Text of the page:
Rustic elements, local artwork and vintage finds come together to decorate our basement mantel.
We spend a lot of time in our basement at Camp Paradise. Purposefully, we did not put a television in the living room, so the basement is where we gather to watch games, shows and movies.
Our upstairs living room fireplace mantel, I tend to decorate for the season or holiday. The basement usually stays the same, decorated with some of my favorite vintage pieces and natural accents.
Camp Paradise is our lakeside log cabin home in The Northwoods of Wisconsin where my family lives surrounded by pine and birch forests on the shores of a gin clear lake. White Arrow Signs point your way throughout our community. The nostalgic signs inspired my blog name.
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I have always loved pine cones and have collected them most of my life. I even used them in my wedding decor, like the giant one on the left. I also love vintage picnic baskets whether they are woven or metal.
Sticking with neutral tones on the mantel, I chose to use my brown and cream baskets. I also love to collect milk glass. Milk glass is one of my suggestions for starting vintage collections. Their are such a variety of styles to find and they tend to be inexpensive. See more of my suggestions in this post.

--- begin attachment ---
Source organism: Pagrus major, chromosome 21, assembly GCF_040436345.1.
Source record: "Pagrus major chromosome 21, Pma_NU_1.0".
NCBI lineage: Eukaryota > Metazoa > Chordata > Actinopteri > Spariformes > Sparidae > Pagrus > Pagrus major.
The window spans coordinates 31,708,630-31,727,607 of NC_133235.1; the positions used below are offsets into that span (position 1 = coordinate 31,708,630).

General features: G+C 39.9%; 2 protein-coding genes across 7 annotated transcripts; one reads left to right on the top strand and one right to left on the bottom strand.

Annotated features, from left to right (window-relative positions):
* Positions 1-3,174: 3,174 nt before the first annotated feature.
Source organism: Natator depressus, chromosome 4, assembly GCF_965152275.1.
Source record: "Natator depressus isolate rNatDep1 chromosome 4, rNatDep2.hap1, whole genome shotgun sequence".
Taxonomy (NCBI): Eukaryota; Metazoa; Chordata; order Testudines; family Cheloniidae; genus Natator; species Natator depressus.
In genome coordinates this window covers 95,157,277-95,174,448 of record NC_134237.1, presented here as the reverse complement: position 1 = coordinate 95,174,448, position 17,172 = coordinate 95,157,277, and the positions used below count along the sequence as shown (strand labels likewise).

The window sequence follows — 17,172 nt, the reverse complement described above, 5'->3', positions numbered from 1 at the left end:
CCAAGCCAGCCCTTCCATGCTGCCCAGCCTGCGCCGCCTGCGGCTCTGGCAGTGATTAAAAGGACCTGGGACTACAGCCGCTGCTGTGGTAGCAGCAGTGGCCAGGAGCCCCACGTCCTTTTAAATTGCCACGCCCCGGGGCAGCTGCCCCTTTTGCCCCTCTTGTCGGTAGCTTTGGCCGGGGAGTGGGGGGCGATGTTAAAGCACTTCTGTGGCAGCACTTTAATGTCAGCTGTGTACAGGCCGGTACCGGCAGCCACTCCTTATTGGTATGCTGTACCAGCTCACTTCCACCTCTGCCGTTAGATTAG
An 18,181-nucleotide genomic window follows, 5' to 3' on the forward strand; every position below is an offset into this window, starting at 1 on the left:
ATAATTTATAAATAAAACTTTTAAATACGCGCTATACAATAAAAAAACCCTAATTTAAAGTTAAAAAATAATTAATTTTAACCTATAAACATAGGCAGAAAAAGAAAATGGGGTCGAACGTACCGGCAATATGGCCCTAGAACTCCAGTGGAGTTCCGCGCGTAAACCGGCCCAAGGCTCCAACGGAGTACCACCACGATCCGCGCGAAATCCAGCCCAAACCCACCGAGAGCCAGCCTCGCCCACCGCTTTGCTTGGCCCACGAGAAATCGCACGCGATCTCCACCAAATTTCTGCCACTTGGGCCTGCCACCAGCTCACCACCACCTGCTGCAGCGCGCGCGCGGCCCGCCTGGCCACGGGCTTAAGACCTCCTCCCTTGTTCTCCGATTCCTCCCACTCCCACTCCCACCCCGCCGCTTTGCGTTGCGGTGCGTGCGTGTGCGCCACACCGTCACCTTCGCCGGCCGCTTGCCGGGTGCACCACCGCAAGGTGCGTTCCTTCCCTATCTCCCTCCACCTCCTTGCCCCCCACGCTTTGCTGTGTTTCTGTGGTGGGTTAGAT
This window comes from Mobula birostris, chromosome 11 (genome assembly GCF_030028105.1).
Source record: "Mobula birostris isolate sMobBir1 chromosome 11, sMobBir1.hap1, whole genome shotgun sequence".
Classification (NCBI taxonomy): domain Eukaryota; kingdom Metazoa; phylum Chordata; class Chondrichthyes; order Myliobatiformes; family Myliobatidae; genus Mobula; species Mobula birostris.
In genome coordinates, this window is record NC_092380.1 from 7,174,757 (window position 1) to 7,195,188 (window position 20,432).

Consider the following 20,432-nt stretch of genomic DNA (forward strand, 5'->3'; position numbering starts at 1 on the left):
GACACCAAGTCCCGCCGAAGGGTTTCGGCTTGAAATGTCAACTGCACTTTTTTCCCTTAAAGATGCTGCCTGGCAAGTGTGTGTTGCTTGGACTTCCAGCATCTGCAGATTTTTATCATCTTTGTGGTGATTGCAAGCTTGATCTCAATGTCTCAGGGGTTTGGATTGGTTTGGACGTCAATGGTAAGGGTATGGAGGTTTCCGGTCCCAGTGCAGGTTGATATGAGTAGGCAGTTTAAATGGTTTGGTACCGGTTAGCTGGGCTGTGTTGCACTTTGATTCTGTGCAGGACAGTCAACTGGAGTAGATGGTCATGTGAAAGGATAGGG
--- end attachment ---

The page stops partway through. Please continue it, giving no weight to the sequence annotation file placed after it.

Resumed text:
Pheasant feathers are another element I love to use in my decor. I added some to my milk glass vases.
One of my all time favorite finds was a stack of flashcards at a local antique shop. One of the cards inside was CABIN. I display it on my mantel using an old metal flower frog to keep it upright.
On the other side of the mantel, I stacked another favorite basket in plaid atop of an old Cocoa box. Rustic candleholders from Hobby Lobby stand alongside more pinecones.
More pheasant feathers fill vases carved from old Montana fence posts.
Snow in our neck of the woods lasts from typically October – March with snow storms still happening sometimes in April and May. So we use our wood burning fireplaces a lot. My husband and sons split and chop the wood.
“Chop your own wood and it will warm you twice.” Henry Ford
The TBird Country Bridge painting is a special memory for people who come up to Minocqua and The Northwoods on Hwy 51 North. The bridge was taken down a few years ago by the highway department, but had stood there for decades. It was the old train trestle and then became the Bear Skin Trail. High Schoolers over the years would graffiti the side to say TBird Country. (We cheer for the Tbirds! The Thunderbird is our high school mascot.) The bridge was a symbol of entering The Northwoods and you could feel the excitement when you went under it saying, “We’re Here!!!”
Two carved walleye, by a local chainsaw carver were added on either side to form pillars under the mantel.